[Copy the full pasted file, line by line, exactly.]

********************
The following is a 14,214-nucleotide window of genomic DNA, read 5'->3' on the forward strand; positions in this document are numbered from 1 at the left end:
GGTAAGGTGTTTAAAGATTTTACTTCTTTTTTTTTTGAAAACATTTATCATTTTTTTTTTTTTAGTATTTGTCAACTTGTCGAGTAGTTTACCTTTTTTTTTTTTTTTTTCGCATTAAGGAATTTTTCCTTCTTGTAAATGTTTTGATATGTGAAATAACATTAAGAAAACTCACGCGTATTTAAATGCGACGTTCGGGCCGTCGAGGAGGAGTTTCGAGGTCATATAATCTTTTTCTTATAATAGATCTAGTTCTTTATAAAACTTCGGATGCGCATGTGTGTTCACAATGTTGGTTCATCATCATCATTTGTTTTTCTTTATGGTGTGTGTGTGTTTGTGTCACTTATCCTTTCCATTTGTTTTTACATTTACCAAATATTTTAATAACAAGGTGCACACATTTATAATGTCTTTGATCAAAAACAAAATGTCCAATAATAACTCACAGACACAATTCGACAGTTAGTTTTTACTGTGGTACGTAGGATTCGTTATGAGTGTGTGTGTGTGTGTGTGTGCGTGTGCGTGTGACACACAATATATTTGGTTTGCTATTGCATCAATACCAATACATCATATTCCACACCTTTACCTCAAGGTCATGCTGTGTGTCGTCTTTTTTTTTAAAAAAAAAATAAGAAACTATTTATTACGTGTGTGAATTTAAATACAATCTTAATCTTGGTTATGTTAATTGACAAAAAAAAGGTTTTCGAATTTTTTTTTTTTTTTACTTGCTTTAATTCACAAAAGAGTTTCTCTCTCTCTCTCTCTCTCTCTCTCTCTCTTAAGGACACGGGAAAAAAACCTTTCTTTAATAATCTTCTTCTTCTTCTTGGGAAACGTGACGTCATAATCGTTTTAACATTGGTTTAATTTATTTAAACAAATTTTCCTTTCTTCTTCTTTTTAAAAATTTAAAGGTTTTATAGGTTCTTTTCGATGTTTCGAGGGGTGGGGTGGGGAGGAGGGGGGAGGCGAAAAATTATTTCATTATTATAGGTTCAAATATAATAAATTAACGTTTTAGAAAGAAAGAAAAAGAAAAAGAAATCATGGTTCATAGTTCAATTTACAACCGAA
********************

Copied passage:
The following is a 14,214-nucleotide window of genomic DNA, read 5'->3' on the forward strand; positions in this document are numbered from 1 at the left end:
GGTAAGGTGTTTAAAGATTTTACTTCTTTTTTTTTTGAAAACATTTATCATTTTTTTTTTTTTAGTATTTGTCAACTTGTCGAGTAGTTTACCTTTTTTTTTTTTTTTTTCGCATTAAGGAATTTTTCCTTCTTGTAAATGTTTTGATATGTGAAATAACATTAAGAAAACTCACGCGTATTTAAATGCGACGTTCGGGCCGTCGAGGAGGAGTTTCGAGGTCATATAATCTTTTTCTTATAATAGATCTAGTTCTTTATAAAACTTCGGATGCGCATGTGTGTTCACAATGTTGGTTCATCATCATCATTTGTTTTTCTTTATGGTGTGTGTGTGTTTGTGTCACTTATCCTTTCCATTTGTTTTTACATTTACCAAATATTTTAATAACAAGGTGCACACATTTATAATGTCTTTGATCAAAAACAAAATGTCCAATAATAACTCACAGACACAATTCGACAGTTAGTTTTTACTGTGGTACGTAGGATTCGTTATGAGTGTGTGTGTGTGTGTGTGTGCGTGTGCGTGTGACACACAATATATTTGGTTTGCTATTGCATCAATACCAATACATCATATTCCACACCTTTACCTCAAGGTCATGCTGTGTGTCGTCTTTTTTTTTAAAAAAAAAATAAGAAACTATTTATTACGTGTGTGAATTTAAATACAATCTTAATCTTGGTTATGTTAATTGACAAAAAAAAGGTTTTCGAATTTTTTTTTTTTTTTACTTGCTTTAATTCACAAAAGAGTTTCTCTCTCTCTCTCTCTCTCTCTCTCTCTCTTAAGGACACGGGAAAAAAACCTTTCTTTAATAATCTTCTTCTTCTTCTTGGGAAACGTGACGTCATAATCGTTTTAACATTGGTTTAATTTATTTAAACAAATTTTCCTTTCTTCTTCTTTTTAAAAATTTAAAGGTTTTATAGGTTCTTTTCGATGTTTCGAGGGGTGGGGTGGGGAGGAGGGGGGAGGCGAAAAATTATTTCATTATTATAGGTTCAAATATAATAAATTAACGTTTTAGAAAGAAAGAAAAAGAAAAAGAAATCATGGTTCATAGTTCAATTTACAACCGAA